Five students are mysteriously sent to detention after they are caught with cell phones in class that they claim aren’t theirs.  Once they get to detention they see that they are from completely different circles in the school.  Bronwyn is an honor’s student who hopes to go to Yale.  Cooper is a pitcher who is being courted by several universities.  Addy is dating a jock and one of the more popular girls in school.  Nate is the school rebel and is rumored to be on probation for dealing drugs.  Finally, Simon is a bit of an outcast due to a blog he writes in which he always manages to reveal everyone’s worst secrets.  Shortly after the five of them get to detention there is a fender bender in the parking lot and their teacher rushes out to help.  While he’s out of the room, Simon gets himself a cup of water from the science lab station sink and collapses shortly after.  Nate frantically digs through Simon’s bag for his epi-pen but can’t find it.  Cooper runs to the nurse’s office but comes up empty there as well.  Helplessly, they all watch as the paramedics arrive and aren’t able to revive Simon who dies shortly after from anaphylactic shock.  As horrible as this is, it gets even worse when these four become the prime suspects in the police investigation when it is revealed that Simon was about to post life changing secrets about all four of them the next day on his blog.  Could one of them really have done it?  How will they ever survive the suspicions and accusations being thrown at them?

This book contains quite a few language and sexual references, but the story itself is very powerful and will draw teen readers in.  The ending will be satisfying as well as unexpected, but before they get to that all four of the suspects will have quite a few difficult days ahead of them as they are chased by reporters, questioned by police, and realize for the first time who they’re real friends are.  The reality of the life teens live now with social media and everyone always looking to reveal everyone’s innermost secrets for their own entertainment is unfortunately all too real, but this book shows how no matter how advanced technology gets teens still need friends and family they can count on, especially when things get tough.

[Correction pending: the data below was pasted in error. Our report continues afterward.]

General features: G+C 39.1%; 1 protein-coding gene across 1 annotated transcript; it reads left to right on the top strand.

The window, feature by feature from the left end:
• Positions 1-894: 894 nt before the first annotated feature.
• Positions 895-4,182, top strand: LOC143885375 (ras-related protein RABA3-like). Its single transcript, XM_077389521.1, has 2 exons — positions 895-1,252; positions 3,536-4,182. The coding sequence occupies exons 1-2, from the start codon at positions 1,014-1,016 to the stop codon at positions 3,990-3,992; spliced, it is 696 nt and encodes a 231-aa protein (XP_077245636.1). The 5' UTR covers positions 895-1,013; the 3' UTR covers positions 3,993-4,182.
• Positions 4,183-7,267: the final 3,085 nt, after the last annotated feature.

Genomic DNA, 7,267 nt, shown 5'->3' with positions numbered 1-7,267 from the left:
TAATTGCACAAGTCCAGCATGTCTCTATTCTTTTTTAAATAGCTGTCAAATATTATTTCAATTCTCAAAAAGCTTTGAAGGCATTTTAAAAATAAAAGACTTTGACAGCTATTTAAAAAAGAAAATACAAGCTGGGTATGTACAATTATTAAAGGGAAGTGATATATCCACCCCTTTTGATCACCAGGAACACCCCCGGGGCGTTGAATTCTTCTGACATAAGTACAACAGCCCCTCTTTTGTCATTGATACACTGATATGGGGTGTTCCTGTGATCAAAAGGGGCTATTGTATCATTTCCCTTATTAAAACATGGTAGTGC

The Lost Girl of Astor Street by Stephanie Morrill

Genre:  Historical Fiction Mystery

# of pages:  349

Piper is living on the outskirts of 1920s Chicago.  As she nears the end of her senior year she is startled to learn that her best friend, Lydia, is suffering from seizures and her own family has not told her about them because they do not want to upset her.  Piper has witnessed two of these episodes and both have frightened her terribly.  She’s not that surprised when Lydia arrives on her doorstep one afternoon distraught because her parents want to send her to the Mayo Clinic mere weeks before graduation.  Piper is sad to see Lydia leave, but understands why her parents feel she needs medical attention.  She watches Lydia walk the short distance to her house and waves at her from her white picket fence and that’s the last Piper sees of her best friend before Lydia’s family notifies her that Lydia never came home.   As the police begin investigating Lydia’s murder Piper can’t help but begin investigating herself a bit by retracing Lydia’s last steps and finding that not everyone is telling her the truth about that night.  Many people around Piper believe she should leave the crime solving to the police and act more like a traditional lady, but Piper believes she may be the only one who can truly find out what happened to Lydia that fateful day.

This mystery is well written and engaging.  The 1920s backdrop is fun as Piper tries to become a more modern woman at a time when that earned you a ruler to the back of the hand in school.  When it counts, Piper’s family support her even if they don’t approve of her behavior all the time.  There are many intriguing characters which helps to keep the mystery more difficult for Piper to solve.  The mystery itself holds up as everything is properly explained in a plausible way, but it is still challenging for Piper to solve.  Highly recommended.